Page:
HEALTH: Top 5 sunscreen mistakes we all might be making

07 March 2017

Following a spate of complaints this summer about sunscreens not working, the Cancer Council’s investigations have revealed it is human error, not faulty sunscreen, that’s behind some of us feeling the burn.

After receiving more than 400 complaints, the Cancer Council tested the products and found that while the products past the test, the way they are being used did not.

A recent study published in the Australasian Journal of Dermatology found 85 per cent of people did not apply enough sunscreen and only one in three reapplied every two hours. One in five never reapplied.

In response to the findings, The Cancer Council is redesigning its sunscreen packaging and simplifying its instructions.

The main sunscreen mistakes

According to the Cancer Council, these are the mistakes many of us are making when applying sunscreen:

  1. Not using enough: a full body application should be around 35ml – 5ml for the face, neck and ears, 5ml for each limb and 5ml for each side of the torso (front and back)
  2. Not reapplying: ensure you’re reapplying every two hours, especially when swimming. It may say four hours’ water resistant, but that doesn’t take into account perspiration and frequent swimming.
  3. Not applying before heading outdoors: Sunscreen should be applied 20 minutes before you go outside.
  4. Using sunscreen as the first line of defense: Sunscreen be the last line of defense after shade, sunglasses, hat and clothing.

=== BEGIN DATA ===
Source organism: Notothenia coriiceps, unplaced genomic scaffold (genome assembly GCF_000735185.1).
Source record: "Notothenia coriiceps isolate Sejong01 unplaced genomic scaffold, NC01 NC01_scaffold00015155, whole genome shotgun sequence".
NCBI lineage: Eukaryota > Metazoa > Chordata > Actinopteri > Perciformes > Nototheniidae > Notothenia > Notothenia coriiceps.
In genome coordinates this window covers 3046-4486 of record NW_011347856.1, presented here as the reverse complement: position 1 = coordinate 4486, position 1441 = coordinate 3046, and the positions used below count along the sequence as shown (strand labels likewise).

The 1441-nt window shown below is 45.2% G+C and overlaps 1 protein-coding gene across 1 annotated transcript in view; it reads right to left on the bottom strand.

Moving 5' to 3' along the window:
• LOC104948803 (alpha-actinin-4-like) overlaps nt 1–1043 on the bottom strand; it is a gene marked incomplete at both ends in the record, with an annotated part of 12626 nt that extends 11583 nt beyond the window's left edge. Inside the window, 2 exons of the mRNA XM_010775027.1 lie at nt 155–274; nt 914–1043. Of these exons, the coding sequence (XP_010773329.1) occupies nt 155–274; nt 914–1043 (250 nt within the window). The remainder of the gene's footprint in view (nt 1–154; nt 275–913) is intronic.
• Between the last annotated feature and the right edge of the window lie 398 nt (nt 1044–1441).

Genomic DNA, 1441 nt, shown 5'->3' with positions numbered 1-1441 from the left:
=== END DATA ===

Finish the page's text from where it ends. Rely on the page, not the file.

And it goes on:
5. Using on babies under six months: Babies under six months of age should be kept out of the sun as even baby and kids’ sunscreens are only suitable for babies older than six months.

It's also worth remembering that while summer may be over, the risk of sun damage in Queensland is high all year round.

Cancer Council Queensland spokesperson Katie Clift said Queenslanders needed sun protection on most days of the year – regardless of the weather or temperature.

“During Autumn, UV levels will be high from around 8:30am until 4pm – and will reach extreme levels," says Katie.

 “Skin damage and sunburn at these levels can occur in as little as 10 minutes if people are outdoors, unprotected from the sun during Autumn."

Cancer Council encouraged Queenslanders to download the SunSmart app, to stay up-to-date with real-time UV levels during Autumn.

Let us know – have you been guilty of using sunscreen incorrectly?

Written by

Kids on the Coast/Kids in the City
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